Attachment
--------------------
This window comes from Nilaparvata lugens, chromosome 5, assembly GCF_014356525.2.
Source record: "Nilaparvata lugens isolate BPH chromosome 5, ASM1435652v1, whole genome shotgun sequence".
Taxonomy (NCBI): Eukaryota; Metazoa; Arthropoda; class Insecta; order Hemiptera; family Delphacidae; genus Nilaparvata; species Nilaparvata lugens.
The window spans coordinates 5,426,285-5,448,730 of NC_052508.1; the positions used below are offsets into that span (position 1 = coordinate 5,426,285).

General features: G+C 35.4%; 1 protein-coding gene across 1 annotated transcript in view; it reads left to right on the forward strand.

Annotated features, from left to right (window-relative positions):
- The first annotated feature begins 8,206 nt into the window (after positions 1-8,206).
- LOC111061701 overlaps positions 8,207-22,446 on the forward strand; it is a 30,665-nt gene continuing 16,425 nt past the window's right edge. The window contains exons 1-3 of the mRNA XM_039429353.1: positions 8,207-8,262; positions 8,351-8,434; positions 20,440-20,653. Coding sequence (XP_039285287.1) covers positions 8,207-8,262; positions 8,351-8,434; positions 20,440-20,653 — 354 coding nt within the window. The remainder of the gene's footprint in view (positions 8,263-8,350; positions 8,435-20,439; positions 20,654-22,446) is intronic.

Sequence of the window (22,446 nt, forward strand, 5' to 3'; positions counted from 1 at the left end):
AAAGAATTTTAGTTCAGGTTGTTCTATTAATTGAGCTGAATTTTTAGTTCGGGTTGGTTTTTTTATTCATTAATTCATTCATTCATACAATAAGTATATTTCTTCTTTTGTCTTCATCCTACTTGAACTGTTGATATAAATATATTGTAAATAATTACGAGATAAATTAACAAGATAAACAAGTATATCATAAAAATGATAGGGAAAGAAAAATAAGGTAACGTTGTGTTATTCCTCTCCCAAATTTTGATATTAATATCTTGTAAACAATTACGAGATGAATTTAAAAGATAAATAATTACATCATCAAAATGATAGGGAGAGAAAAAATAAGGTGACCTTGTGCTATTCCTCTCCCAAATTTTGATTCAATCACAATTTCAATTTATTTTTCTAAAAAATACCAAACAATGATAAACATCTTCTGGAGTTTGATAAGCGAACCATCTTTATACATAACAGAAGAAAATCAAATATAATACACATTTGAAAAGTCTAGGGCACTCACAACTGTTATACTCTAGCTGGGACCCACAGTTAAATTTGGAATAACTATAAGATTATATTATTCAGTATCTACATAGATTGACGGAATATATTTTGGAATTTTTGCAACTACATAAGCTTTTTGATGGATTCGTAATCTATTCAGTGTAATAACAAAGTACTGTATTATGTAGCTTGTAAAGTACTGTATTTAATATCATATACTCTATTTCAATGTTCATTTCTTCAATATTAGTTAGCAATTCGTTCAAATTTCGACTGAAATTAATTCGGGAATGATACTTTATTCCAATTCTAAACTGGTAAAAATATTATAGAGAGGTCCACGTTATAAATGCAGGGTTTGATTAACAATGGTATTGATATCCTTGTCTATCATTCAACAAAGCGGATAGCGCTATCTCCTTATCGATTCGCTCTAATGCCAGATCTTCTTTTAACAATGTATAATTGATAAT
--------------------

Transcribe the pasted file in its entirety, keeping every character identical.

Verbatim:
This window comes from Nilaparvata lugens, chromosome 5, assembly GCF_014356525.2.
Source record: "Nilaparvata lugens isolate BPH chromosome 5, ASM1435652v1, whole genome shotgun sequence".
Taxonomy (NCBI): Eukaryota; Metazoa; Arthropoda; class Insecta; order Hemiptera; family Delphacidae; genus Nilaparvata; species Nilaparvata lugens.
The window spans coordinates 5,426,285-5,448,730 of NC_052508.1; the positions used below are offsets into that span (position 1 = coordinate 5,426,285).

General features: G+C 35.4%; 1 protein-coding gene across 1 annotated transcript in view; it reads left to right on the forward strand.

Annotated features, from left to right (window-relative positions):
- The first annotated feature begins 8,206 nt into the window (after positions 1-8,206).
- LOC111061701 overlaps positions 8,207-22,446 on the forward strand; it is a 30,665-nt gene continuing 16,425 nt past the window's right edge. The window contains exons 1-3 of the mRNA XM_039429353.1: positions 8,207-8,262; positions 8,351-8,434; positions 20,440-20,653. Coding sequence (XP_039285287.1) covers positions 8,207-8,262; positions 8,351-8,434; positions 20,440-20,653 — 354 coding nt within the window. The remainder of the gene's footprint in view (positions 8,263-8,350; positions 8,435-20,439; positions 20,654-22,446) is intronic.

Sequence of the window (22,446 nt, forward strand, 5' to 3'; positions counted from 1 at the left end):
AAAGAATTTTAGTTCAGGTTGTTCTATTAATTGAGCTGAATTTTTAGTTCGGGTTGGTTTTTTTATTCATTAATTCATTCATTCATACAATAAGTATATTTCTTCTTTTGTCTTCATCCTACTTGAACTGTTGATATAAATATATTGTAAATAATTACGAGATAAATTAACAAGATAAACAAGTATATCATAAAAATGATAGGGAAAGAAAAATAAGGTAACGTTGTGTTATTCCTCTCCCAAATTTTGATATTAATATCTTGTAAACAATTACGAGATGAATTTAAAAGATAAATAATTACATCATCAAAATGATAGGGAGAGAAAAAATAAGGTGACCTTGTGCTATTCCTCTCCCAAATTTTGATTCAATCACAATTTCAATTTATTTTTCTAAAAAATACCAAACAATGATAAACATCTTCTGGAGTTTGATAAGCGAACCATCTTTATACATAACAGAAGAAAATCAAATATAATACACATTTGAAAAGTCTAGGGCACTCACAACTGTTATACTCTAGCTGGGACCCACAGTTAAATTTGGAATAACTATAAGATTATATTATTCAGTATCTACATAGATTGACGGAATATATTTTGGAATTTTTGCAACTACATAAGCTTTTTGATGGATTCGTAATCTATTCAGTGTAATAACAAAGTACTGTATTATGTAGCTTGTAAAGTACTGTATTTAATATCATATACTCTATTTCAATGTTCATTTCTTCAATATTAGTTAGCAATTCGTTCAAATTTCGACTGAAATTAATTCGGGAATGATACTTTATTCCAATTCTAAACTGGTAAAAATATTATAGAGAGGTCCACGTTATAAATGCAGGGTTTGATTAACAATGGTATTGATATCCTTGTCTATCATTCAACAAAGCGGATAGCGCTATCTCCTTATCGATTCGCTCTAATGCCAGATCTTCTTTTAACAATGTATAATTGATAAT